Bright Lights, Big City
Enjoying NYC’s Eccentric Flavor
An epic journey for our exclusive travel blog, examining various geeky and nerdy scenes. Today we’ll examine all the great opportunities New York City has for appreciating fandom.
Editor’s Note: Much of this travelogue was written prior to the 2020 COVID-19 pandemic that shut down much of New York City’s restaurants, cinemas, and theater houses. We have noted this where appropriate, but your post-coronavirus experiences may vary.
The first stop in our trip to find all the best places where we, as geeks, can find our home is New York City. I grew up in Rockland County, just barely outside of New York City. As a result, it’s like a second home to me, an incredibly busy (and sometimes intimidating) nerdy playground that will leave you breathless with every visit—even for someone like me who grew up right on its doorstep. There’s simply no denying it: New York City has a little bit of everything. It’s almost as if someone took the whole of modern civilization (with a few dashes of some olden days) and condensed it down to one, massive city. And the people are just as myriad as the adventures you can have. Not only can us nerdy folk find over a hundred fun and interesting things to do here, but almost any group, sub-culture, or fandom can do the same. Most people don’t get involved with people they don’t know and will most likely just leave you to do your own thing, but if you give New York City a chance to join in they will happily accept any invitation for the fun and the weird.
Just walking down some of the busier areas of New York City, especially in Manhattan, you can get a taste for some of the eccentric flavor it has to offer. It wouldn’t be strange to see people walking around in cosplay, either on their way to or from some event, or there for a fun, touristy photo op. (Just make sure you have a few dollars for them if you go in for a picture.) Most commonly there are dozens of people around Broadway and Rockefeller Center dressed up as popular superheroes, but you’ll also see plenty of Disney and Sesame Street characters, as well.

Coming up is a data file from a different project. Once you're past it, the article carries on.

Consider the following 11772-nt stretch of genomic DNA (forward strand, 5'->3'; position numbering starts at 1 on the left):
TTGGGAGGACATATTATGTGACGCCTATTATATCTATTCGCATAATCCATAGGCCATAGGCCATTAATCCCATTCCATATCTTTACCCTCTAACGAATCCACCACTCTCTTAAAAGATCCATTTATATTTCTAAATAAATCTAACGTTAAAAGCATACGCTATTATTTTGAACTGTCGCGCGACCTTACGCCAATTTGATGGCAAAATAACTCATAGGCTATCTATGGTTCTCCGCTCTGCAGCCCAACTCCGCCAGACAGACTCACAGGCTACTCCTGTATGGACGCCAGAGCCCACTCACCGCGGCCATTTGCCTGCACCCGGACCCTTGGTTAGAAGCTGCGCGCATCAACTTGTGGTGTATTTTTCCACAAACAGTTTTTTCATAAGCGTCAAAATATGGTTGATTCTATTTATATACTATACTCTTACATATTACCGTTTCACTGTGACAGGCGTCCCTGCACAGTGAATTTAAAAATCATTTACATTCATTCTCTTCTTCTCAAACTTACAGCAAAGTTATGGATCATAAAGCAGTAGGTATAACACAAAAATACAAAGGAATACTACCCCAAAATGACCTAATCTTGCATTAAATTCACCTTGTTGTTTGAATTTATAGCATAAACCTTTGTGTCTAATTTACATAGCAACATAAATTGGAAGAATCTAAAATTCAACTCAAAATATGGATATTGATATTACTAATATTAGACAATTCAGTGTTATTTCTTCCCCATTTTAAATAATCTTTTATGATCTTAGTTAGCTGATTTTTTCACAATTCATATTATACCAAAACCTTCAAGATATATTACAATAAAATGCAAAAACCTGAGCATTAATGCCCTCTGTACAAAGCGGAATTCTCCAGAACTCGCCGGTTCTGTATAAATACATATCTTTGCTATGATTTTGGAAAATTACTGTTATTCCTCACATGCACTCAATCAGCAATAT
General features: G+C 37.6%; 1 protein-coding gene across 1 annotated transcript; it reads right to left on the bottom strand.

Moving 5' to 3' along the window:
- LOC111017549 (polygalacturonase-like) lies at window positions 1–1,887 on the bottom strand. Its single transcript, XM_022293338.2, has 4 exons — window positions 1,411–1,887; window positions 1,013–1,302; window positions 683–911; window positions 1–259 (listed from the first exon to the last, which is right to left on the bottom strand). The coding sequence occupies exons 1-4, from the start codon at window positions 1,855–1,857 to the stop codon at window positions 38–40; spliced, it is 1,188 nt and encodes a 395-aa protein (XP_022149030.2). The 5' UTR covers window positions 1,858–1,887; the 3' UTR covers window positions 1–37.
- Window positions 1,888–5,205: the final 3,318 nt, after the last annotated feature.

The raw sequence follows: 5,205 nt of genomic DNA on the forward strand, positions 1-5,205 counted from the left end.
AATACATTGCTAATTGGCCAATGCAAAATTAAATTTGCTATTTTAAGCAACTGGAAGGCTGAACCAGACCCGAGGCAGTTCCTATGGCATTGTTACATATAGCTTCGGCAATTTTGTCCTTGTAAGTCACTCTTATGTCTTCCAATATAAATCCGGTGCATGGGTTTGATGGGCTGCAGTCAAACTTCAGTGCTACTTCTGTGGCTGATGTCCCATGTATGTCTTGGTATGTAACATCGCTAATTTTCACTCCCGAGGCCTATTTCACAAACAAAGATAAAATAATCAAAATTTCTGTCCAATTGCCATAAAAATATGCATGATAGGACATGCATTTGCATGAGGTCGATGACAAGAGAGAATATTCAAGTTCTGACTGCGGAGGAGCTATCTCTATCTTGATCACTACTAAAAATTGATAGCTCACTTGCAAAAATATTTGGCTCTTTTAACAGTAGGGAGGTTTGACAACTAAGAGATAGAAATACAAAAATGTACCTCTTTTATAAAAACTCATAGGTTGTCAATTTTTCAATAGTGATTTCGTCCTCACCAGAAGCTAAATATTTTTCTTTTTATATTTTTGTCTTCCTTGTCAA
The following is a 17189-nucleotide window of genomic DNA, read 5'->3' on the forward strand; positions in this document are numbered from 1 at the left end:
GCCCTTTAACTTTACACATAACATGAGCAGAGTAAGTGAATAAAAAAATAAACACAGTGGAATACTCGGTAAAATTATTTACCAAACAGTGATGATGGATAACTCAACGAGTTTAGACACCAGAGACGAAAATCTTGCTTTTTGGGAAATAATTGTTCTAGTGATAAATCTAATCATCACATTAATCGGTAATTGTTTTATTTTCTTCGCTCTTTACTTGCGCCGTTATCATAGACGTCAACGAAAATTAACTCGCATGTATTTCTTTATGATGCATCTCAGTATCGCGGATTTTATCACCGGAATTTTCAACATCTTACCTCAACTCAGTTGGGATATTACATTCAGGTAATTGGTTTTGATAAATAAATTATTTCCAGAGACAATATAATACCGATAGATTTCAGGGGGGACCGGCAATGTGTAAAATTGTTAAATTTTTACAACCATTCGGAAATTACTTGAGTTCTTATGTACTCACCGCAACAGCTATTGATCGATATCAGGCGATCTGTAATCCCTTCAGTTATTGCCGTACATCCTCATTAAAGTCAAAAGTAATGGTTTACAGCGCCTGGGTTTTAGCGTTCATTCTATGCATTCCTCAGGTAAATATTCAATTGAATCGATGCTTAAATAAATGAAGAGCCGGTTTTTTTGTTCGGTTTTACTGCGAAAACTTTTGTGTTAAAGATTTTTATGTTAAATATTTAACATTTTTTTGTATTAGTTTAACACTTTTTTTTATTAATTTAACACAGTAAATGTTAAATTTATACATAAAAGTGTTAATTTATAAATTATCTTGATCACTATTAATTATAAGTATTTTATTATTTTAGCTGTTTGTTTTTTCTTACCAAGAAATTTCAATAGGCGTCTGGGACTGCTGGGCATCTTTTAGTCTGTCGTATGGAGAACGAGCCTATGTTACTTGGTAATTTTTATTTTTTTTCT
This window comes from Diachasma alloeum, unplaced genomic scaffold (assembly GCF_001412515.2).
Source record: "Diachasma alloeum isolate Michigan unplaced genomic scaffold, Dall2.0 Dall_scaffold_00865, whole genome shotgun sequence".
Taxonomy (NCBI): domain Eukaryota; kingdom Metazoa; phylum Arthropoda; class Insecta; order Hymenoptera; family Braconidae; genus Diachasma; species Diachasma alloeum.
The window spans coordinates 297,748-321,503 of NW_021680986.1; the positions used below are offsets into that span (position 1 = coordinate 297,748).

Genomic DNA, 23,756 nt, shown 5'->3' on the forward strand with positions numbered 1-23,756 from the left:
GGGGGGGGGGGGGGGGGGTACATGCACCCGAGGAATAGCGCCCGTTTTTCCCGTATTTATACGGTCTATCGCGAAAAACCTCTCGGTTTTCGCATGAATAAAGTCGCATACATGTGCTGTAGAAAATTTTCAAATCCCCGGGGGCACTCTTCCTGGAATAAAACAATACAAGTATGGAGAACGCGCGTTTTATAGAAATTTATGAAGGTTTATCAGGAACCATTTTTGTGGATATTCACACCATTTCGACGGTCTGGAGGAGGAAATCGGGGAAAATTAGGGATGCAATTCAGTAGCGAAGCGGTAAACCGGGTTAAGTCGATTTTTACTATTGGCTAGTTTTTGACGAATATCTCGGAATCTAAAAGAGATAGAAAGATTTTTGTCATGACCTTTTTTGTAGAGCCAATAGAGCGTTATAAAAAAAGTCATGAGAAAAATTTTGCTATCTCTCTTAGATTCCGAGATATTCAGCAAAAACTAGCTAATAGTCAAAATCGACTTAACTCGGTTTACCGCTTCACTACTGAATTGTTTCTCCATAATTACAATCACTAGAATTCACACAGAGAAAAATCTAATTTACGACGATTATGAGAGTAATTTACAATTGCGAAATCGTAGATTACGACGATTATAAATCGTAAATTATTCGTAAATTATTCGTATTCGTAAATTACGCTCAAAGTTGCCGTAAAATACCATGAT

Dinner and a Show
If you want to take in a show while you’re in the Big Apple, then there are going to be a bunch of great shows on and off Broadway thanks to 2021 bringing back Broadway after the COVID-19 outbreak. Some of the best nerdy shows that have been performed in the city in the past are Harry Potter and the Cursed Child, a bunch of Disney shows (let’s face it, we never grow out of Disney), and even a stage musical version of the ever-popular Beetlejuice. Personally, I’m a big fan of Avenue Q and Newsical; even if they aren’t particularly nerdy, they are incredibly funny. Even so there are plenty of great shows that, even though they aren’t nerdy themselves, we all fall in love with them anyway. There are also a few places, like Chelsea Cinema, that would put on performances of The Rocky Horror Picture Show every Friday and Saturday night at midnight, and those shows always turn into quite the party. If you’ve never been to a “live” show, you owe it to yourself to go once coronavirus lockdowns are completely lifted. Prepare yourself, though—they’re not for the faint of heart!